For example a clinician might write “degenerative disc disease” on a report and leave it at that. That sounds scary!

Degenerative disc disease. Degenerative in itself is concerning. Using the word disease is even worse! But it is not a disease. This is the completely normal process of ageing within our body. Discs change as we age.

As we age, so does our body. I like the description of “in the same way our hair starts to turn grey on the outside, our bodies naturally age on the inside too”.

  • It’s normal
  • It’s natural
  • It’s inevitable
  • It’s not linked to an increase in pain

Of course, there are benefits to imaging. There’s absolutely no doubt in that. There are occasions, in light of possible serious pathology, where we need to scan!

However, evidence tells us that we can no longer rely on imaging alone to diagnose or locate a source of someone’s pain.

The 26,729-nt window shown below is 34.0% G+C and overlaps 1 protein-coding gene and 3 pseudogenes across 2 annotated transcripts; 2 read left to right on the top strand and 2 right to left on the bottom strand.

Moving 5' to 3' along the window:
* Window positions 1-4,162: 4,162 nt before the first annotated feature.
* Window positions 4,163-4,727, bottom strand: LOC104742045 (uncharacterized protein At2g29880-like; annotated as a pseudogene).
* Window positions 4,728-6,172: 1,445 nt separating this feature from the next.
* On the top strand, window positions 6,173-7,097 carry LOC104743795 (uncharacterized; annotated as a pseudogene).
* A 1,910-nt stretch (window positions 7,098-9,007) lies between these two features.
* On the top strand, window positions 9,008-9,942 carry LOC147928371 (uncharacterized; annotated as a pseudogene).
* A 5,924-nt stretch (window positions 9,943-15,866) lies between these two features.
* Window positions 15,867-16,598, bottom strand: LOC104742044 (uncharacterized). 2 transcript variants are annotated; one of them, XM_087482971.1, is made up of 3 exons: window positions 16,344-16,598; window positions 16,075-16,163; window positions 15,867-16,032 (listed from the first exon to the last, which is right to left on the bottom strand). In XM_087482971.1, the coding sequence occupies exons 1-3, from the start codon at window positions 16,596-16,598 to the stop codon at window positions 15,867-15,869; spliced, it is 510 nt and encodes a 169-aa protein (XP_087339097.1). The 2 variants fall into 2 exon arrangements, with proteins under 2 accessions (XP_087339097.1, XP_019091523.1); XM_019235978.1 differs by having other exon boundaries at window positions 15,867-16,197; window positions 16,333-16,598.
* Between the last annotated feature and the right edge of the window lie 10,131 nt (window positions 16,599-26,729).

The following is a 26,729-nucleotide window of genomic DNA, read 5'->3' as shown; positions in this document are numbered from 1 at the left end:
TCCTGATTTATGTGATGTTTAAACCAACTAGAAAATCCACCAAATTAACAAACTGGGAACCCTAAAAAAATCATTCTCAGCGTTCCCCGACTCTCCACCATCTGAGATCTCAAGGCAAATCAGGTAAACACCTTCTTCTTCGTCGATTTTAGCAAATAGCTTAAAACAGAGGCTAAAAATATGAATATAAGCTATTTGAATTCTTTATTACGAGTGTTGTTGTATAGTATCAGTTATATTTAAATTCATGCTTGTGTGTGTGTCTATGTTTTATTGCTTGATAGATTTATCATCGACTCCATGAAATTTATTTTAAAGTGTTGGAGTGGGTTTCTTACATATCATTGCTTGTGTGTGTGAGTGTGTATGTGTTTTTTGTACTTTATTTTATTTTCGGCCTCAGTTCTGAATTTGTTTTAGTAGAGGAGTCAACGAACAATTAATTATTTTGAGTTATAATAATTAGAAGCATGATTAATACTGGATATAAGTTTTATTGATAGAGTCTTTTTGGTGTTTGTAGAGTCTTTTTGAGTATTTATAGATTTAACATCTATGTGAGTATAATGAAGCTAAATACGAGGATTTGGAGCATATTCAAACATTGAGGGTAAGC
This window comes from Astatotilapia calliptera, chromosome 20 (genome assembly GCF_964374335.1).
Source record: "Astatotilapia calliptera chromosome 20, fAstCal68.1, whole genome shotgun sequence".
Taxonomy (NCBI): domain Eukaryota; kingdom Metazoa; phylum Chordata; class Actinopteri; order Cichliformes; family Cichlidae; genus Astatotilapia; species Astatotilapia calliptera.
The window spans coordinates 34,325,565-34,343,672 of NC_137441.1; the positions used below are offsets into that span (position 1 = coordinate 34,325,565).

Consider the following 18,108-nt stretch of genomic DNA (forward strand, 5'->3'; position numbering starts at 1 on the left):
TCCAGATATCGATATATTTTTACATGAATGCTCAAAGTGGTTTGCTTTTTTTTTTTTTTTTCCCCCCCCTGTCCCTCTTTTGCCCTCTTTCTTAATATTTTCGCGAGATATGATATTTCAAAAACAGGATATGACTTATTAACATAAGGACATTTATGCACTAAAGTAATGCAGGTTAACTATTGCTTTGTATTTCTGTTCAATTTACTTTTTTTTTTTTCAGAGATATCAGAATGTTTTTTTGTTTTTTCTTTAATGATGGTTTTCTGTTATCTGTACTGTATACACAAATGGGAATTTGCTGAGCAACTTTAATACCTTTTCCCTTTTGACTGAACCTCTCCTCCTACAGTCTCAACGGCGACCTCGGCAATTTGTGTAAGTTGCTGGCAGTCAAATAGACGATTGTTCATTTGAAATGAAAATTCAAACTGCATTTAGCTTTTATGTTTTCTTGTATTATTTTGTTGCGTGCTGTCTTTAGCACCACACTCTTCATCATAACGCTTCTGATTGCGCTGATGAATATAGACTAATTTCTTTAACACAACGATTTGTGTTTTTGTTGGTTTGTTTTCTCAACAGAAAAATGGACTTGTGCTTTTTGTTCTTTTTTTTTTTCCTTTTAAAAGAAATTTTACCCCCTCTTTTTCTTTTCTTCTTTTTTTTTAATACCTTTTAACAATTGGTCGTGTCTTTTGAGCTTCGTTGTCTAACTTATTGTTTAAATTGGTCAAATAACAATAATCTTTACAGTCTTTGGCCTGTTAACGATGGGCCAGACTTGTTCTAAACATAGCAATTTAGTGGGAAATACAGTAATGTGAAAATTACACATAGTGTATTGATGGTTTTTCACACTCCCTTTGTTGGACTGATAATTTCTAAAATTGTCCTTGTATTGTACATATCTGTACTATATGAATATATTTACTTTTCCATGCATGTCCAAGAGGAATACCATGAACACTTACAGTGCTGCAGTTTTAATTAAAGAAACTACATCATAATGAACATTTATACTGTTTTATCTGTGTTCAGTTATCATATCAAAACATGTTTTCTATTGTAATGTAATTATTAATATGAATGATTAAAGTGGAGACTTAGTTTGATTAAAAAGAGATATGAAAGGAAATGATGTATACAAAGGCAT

For the purpose of this post, we’ll skip over the fact that pain is incredibly complex and look at the facts. Have a look at the image below. This shows the number of changes that can occur in the body, seemingly dangerous or damaging changes, respective of age. The main point is that these changes exist in completely asymptomatic individuals.

Changes on an MRI scan do NOT correlate with pain.

Conclusion

So there are a few of the most common myths we discuss with patients and other healthcare professionals. To summarise:

  • You can lift with a flexed back
  • You can sit and stand in any way you like
  • You are not out of alignment
  • The body takes time sometimes
  • Your scan results do not equal reality

Please feel free to get in touch with any questions or queries.

Until next time, stay safe!